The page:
Skip to Main Content
University of Texas University of Texas Libraries

AEP-Advance

A course guide for International Office AEP advance students taught by Smyth

Find Sources

Find Sources

To find a specific book or books on a particular topic, start with UT library catalog. The catalog will tell you which books we own, and will give you the location and call number you need to find the book on the shelf.

Find books beyond UT Libraries

Use specialized search tools such as:

  • WorldCat searches books from libraries all over world.
  • Google Books searches the full text of millions books.
  • If you find a book that the libraries do not own, you can request a copy or individual chapter via Interlibrary Services.

How can I use books in my research?

  • Get broader coverage of a topic than articles do and more in-depth coverage

  • Learn more about the relationship between different concepts and topics

  • When the Libraries purchases books, we usually get materials recommended by scholars or faculty members in the subject.

  • To find historical perspective

Tip: It can take over a year for many academic books to be published. Use articles to find information on a very current topic.

You can use Search on the Library homepage to search across various book and article databases simultaneously. Many article databases, however, aren’t included in that search tool. To find the best resources for your topic, you might want to go directly to a specific database.

Find the best database(s) for your research topic:

  • General, multidiscipinary databases are a good place to start since they include both popular and scholarly journal titles covering numerous disciplines. Simply choose one of those databases and type in your keywords to begin to find articles.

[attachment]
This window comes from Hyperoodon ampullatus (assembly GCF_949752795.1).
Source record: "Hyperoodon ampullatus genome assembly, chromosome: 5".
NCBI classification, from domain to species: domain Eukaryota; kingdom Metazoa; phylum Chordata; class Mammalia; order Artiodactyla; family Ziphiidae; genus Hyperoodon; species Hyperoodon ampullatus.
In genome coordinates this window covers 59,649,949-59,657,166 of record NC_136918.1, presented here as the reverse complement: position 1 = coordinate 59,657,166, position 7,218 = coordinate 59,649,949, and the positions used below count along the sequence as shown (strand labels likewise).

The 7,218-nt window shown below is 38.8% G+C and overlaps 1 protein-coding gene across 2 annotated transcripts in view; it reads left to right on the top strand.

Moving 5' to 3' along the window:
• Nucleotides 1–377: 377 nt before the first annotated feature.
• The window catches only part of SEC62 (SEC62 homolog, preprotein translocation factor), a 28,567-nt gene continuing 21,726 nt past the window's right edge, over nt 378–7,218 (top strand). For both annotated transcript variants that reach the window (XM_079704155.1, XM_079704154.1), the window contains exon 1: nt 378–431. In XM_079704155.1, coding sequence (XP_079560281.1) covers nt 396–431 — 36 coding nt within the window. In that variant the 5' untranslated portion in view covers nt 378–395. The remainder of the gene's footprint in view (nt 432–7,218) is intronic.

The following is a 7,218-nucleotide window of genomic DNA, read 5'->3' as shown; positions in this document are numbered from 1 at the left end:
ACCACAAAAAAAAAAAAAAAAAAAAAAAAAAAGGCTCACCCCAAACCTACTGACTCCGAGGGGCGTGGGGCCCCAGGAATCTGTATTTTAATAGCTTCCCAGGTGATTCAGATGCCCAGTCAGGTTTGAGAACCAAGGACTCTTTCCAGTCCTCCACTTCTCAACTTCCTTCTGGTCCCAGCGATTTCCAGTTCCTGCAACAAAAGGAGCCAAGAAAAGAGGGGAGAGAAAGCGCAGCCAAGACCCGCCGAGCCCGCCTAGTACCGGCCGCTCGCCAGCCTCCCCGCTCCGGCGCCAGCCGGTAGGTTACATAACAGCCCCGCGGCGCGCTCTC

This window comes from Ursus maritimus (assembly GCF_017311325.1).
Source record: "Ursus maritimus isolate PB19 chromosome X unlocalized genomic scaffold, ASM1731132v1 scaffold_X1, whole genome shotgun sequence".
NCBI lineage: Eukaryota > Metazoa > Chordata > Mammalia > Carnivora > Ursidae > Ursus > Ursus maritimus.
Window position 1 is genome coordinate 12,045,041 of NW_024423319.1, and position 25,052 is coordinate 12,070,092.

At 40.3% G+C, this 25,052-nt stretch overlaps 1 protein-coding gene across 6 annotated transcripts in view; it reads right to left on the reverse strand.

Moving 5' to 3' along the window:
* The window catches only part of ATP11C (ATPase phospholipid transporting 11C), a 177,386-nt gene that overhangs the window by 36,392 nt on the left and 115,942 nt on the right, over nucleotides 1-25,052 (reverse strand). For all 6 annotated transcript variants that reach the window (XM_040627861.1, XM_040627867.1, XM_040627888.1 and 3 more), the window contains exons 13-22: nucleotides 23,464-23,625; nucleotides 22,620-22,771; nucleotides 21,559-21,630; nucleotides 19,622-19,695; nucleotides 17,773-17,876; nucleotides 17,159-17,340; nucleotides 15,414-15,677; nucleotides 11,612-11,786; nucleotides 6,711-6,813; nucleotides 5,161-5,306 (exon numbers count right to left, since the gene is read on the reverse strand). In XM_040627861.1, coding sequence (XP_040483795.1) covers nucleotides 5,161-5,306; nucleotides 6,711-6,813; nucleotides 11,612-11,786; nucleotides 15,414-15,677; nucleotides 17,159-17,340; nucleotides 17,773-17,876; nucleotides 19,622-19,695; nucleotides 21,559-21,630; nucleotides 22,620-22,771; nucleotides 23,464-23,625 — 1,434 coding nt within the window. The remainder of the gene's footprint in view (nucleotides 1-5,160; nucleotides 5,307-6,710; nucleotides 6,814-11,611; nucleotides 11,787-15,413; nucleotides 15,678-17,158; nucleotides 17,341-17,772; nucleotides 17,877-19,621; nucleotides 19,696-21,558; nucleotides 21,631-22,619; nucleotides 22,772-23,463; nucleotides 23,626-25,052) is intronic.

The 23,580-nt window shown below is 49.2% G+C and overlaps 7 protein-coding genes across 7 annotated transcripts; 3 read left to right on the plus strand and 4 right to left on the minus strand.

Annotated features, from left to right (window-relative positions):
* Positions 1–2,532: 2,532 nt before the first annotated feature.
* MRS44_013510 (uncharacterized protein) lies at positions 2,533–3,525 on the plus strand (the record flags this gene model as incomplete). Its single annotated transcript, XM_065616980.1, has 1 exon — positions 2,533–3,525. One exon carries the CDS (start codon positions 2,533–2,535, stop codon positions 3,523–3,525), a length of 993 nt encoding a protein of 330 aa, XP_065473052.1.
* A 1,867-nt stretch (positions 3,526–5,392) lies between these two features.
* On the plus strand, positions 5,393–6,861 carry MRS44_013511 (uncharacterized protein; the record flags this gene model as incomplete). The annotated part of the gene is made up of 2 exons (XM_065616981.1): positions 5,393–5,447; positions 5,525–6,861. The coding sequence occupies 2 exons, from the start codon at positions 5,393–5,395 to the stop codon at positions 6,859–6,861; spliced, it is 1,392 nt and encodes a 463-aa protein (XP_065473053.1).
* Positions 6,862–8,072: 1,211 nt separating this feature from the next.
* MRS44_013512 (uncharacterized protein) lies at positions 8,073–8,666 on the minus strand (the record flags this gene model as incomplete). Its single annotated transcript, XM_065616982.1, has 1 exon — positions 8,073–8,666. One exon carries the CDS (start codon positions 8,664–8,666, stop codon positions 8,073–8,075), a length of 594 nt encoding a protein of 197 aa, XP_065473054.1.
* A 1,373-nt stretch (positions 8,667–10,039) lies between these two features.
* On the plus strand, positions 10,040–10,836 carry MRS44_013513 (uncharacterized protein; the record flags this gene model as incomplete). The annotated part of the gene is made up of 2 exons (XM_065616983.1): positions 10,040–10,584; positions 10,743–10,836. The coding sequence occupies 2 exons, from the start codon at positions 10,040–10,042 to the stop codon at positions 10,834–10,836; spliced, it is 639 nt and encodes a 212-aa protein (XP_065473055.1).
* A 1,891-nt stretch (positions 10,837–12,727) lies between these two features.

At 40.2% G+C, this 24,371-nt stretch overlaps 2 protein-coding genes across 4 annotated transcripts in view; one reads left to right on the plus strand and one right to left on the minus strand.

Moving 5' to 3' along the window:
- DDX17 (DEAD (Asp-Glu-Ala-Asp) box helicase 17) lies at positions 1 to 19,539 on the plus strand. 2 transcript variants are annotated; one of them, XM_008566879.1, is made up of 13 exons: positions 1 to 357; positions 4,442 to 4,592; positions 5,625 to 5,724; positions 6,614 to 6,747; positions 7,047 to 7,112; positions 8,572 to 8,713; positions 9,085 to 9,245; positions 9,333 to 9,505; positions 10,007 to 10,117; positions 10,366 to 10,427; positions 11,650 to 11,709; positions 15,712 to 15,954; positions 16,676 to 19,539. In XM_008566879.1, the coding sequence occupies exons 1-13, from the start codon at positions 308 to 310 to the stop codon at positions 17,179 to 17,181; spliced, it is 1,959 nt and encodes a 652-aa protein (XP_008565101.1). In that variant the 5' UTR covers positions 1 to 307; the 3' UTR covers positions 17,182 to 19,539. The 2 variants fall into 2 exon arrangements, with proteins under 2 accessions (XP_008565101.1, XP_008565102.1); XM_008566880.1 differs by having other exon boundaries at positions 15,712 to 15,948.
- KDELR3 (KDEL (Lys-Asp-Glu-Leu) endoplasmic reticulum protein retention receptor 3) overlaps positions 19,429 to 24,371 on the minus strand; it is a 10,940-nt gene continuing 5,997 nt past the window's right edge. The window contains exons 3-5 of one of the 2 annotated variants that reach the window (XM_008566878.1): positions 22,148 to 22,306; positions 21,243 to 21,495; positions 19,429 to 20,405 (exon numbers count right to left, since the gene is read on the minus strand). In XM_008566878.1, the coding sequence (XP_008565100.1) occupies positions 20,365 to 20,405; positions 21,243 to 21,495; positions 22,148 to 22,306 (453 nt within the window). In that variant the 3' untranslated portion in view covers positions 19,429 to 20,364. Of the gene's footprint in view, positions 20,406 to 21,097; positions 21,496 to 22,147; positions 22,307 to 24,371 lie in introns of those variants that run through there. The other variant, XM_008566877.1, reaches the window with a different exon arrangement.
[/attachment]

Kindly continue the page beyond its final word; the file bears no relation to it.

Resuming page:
• Academic Search Complete: multi-disciplinary database of scholarly and general interest journals, books, and reports.
  • Web of Science :indexes leading journals in the arts, humanities, sciences and social sciences. Allows cited reference searching.
  • Browse for databases by subject (such as EconomicsElectrical Engineering, or Art History) if you want to dig deeper into resources covering a specific discipline. If you aren’t sure what subject to choose, look for the academic department that your class is listed under. Once you’ve chosen a subject, search for your topic in one or two of the recommended databases that are listed on the right side of the subject page.

  • Browse for databases by type if you want to find other kinds of formats, such as encyclopedias, newspapers, government information sources, statistics, maps, images and more.

If you have an article citation:

  • The Citation Linker will look across various databases to find whether or not we have access to the article online or in a journal on the library shelves. You need a journal title and publication date to use the Citation linker. 

If you are looking for articles by a particular author:

  • google scholar: provides a simple way to broadly search for scholarly literature. From one place, you can search across many disciplines and sources.

Journals are collections of articles that are published on a regular basis to report current research within a discipline.

  • A journal is made up of a number of volumes
  • Each volume is made up of individual issues
  • Each issue of a journal is made up of journal articles
  • Journal articles report specific aspects of the research covered by a journal.

If you need to find out more information about a journal, Ulrichsweb is a database that indicates which of the 300,000 listed journals are peer-reviewed

Newspaper search can be found under "Resource Type" on your search result page. 

 

Creative Commons License
This work is licensed under a Creative Commons Attribution-NonCommercial 2.0 Generic License.